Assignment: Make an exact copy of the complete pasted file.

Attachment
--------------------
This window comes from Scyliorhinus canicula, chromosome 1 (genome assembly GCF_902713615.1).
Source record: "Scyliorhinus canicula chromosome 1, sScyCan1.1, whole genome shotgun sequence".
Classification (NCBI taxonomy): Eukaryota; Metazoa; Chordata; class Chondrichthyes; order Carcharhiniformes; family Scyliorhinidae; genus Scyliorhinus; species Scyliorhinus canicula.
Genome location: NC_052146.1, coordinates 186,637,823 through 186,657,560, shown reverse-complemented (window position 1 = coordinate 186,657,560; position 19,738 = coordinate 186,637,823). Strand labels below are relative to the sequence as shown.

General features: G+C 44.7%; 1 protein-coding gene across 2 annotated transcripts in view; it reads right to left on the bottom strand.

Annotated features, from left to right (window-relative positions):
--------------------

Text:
This window comes from Scyliorhinus canicula, chromosome 1 (genome assembly GCF_902713615.1).
Source record: "Scyliorhinus canicula chromosome 1, sScyCan1.1, whole genome shotgun sequence".
Classification (NCBI taxonomy): Eukaryota; Metazoa; Chordata; class Chondrichthyes; order Carcharhiniformes; family Scyliorhinidae; genus Scyliorhinus; species Scyliorhinus canicula.
Genome location: NC_052146.1, coordinates 186,637,823 through 186,657,560, shown reverse-complemented (window position 1 = coordinate 186,657,560; position 19,738 = coordinate 186,637,823). Strand labels below are relative to the sequence as shown.

General features: G+C 44.7%; 1 protein-coding gene across 2 annotated transcripts in view; it reads right to left on the bottom strand.

Annotated features, from left to right (window-relative positions):